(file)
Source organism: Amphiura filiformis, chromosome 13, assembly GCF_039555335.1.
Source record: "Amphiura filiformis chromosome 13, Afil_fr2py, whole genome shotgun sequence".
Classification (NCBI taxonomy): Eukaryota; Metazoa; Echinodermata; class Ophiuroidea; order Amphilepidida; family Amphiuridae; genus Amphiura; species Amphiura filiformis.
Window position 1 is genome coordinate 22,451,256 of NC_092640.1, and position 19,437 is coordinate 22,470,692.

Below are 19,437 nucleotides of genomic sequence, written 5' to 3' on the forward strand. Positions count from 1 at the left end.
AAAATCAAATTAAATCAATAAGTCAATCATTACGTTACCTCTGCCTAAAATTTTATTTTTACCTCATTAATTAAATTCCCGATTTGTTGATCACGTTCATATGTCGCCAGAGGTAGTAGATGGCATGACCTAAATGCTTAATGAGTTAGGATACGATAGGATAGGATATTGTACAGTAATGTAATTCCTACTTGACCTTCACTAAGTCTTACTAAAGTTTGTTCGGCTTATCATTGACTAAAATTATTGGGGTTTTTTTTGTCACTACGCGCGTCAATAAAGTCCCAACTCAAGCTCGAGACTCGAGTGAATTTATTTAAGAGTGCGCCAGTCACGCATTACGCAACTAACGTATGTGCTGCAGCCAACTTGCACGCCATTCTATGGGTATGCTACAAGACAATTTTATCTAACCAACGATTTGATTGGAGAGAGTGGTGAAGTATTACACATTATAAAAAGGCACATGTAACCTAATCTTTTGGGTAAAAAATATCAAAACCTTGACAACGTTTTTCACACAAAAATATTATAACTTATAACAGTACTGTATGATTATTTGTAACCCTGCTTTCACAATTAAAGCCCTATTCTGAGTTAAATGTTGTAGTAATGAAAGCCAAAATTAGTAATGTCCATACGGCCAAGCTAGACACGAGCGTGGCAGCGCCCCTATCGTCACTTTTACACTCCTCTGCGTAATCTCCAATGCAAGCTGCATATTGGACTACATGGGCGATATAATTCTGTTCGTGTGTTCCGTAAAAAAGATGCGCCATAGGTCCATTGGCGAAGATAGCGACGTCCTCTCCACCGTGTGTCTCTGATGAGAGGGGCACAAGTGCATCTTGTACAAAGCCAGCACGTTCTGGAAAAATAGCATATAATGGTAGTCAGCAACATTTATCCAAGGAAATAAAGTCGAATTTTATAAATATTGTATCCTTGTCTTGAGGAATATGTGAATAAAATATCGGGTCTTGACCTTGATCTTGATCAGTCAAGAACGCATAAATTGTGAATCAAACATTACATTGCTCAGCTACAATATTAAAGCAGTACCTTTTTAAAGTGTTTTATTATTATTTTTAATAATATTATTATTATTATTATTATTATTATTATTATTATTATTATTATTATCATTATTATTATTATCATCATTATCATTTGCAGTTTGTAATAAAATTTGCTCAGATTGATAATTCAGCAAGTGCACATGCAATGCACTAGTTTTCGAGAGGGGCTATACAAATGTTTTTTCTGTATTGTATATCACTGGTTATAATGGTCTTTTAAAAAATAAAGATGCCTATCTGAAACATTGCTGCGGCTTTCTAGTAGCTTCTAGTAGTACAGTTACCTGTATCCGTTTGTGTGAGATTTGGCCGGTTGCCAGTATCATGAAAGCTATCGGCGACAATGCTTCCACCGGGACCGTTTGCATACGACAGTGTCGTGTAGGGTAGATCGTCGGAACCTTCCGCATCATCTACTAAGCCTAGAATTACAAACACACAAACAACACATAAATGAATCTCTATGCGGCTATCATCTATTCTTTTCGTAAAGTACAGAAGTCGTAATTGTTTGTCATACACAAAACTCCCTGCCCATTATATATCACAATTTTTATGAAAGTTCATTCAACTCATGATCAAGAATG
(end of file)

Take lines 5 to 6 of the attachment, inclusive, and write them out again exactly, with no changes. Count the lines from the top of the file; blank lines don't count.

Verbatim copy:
Below are 19,437 nucleotides of genomic sequence, written 5' to 3' on the forward strand. Positions count from 1 at the left end.
AAAATCAAATTAAATCAATAAGTCAATCATTACGTTACCTCTGCCTAAAATTTTATTTTTACCTCATTAATTAAATTCCCGATTTGTTGATCACGTTCATATGTCGCCAGAGGTAGTAGATGGCATGACCTAAATGCTTAATGAGTTAGGATACGATAGGATAGGATATTGTACAGTAATGTAATTCCTACTTGACCTTCACTAAGTCTTACTAAAGTTTGTTCGGCTTATCATTGACTAAAATTATTGGGGTTTTTTTTGTCACTACGCGCGTCAATAAAGTCCCAACTCAAGCTCGAGACTCGAGTGAATTTATTTAAGAGTGCGCCAGTCACGCATTACGCAACTAACGTATGTGCTGCAGCCAACTTGCACGCCATTCTATGGGTATGCTACAAGACAATTTTATCTAACCAACGATTTGATTGGAGAGAGTGGTGAAGTATTACACATTATAAAAAGGCACATGTAACCTAATCTTTTGGGTAAAAAATATCAAAACCTTGACAACGTTTTTCACACAAAAATATTATAACTTATAACAGTACTGTATGATTATTTGTAACCCTGCTTTCACAATTAAAGCCCTATTCTGAGTTAAATGTTGTAGTAATGAAAGCCAAAATTAGTAATGTCCATACGGCCAAGCTAGACACGAGCGTGGCAGCGCCCCTATCGTCACTTTTACACTCCTCTGCGTAATCTCCAATGCAAGCTGCATATTGGACTACATGGGCGATATAATTCTGTTCGTGTGTTCCGTAAAAAAGATGCGCCATAGGTCCATTGGCGAAGATAGCGACGTCCTCTCCACCGTGTGTCTCTGATGAGAGGGGCACAAGTGCATCTTGTACAAAGCCAGCACGTTCTGGAAAAATAGCATATAATGGTAGTCAGCAACATTTATCCAAGGAAATAAAGTCGAATTTTATAAATATTGTATCCTTGTCTTGAGGAATATGTGAATAAAATATCGGGTCTTGACCTTGATCTTGATCAGTCAAGAACGCATAAATTGTGAATCAAACATTACATTGCTCAGCTACAATATTAAAGCAGTACCTTTTTAAAGTGTTTTATTATTATTTTTAATAATATTATTATTATTATTATTATTATTATTATTATTATTATTATTATTATCATTATTATTATTATCATCATTATCATTTGCAGTTTGTAATAAAATTTGCTCAGATTGATAATTCAGCAAGTGCACATGCAATGCACTAGTTTTCGAGAGGGGCTATACAAATGTTTTTTCTGTATTGTATATCACTGGTTATAATGGTCTTTTAAAAAATAAAGATGCCTATCTGAAACATTGCTGCGGCTTTCTAGTAGCTTCTAGTAGTACAGTTACCTGTATCCGTTTGTGTGAGATTTGGCCGGTTGCCAGTATCATGAAAGCTATCGGCGACAATGCTTCCACCGGGACCGTTTGCATACGACAGTGTCGTGTAGGGTAGATCGTCGGAACCTTCCGCATCATCTACTAAGCCTAGAATTACAAACACACAAACAACACATAAATGAATCTCTATGCGGCTATCATCTATTCTTTTCGTAAAGTACAGAAGTCGTAATTGTTTGTCATACACAAAACTCCCTGCCCATTATATATCACAATTTTTATGAAAGTTCATTCAACTCATGATCAAGAATG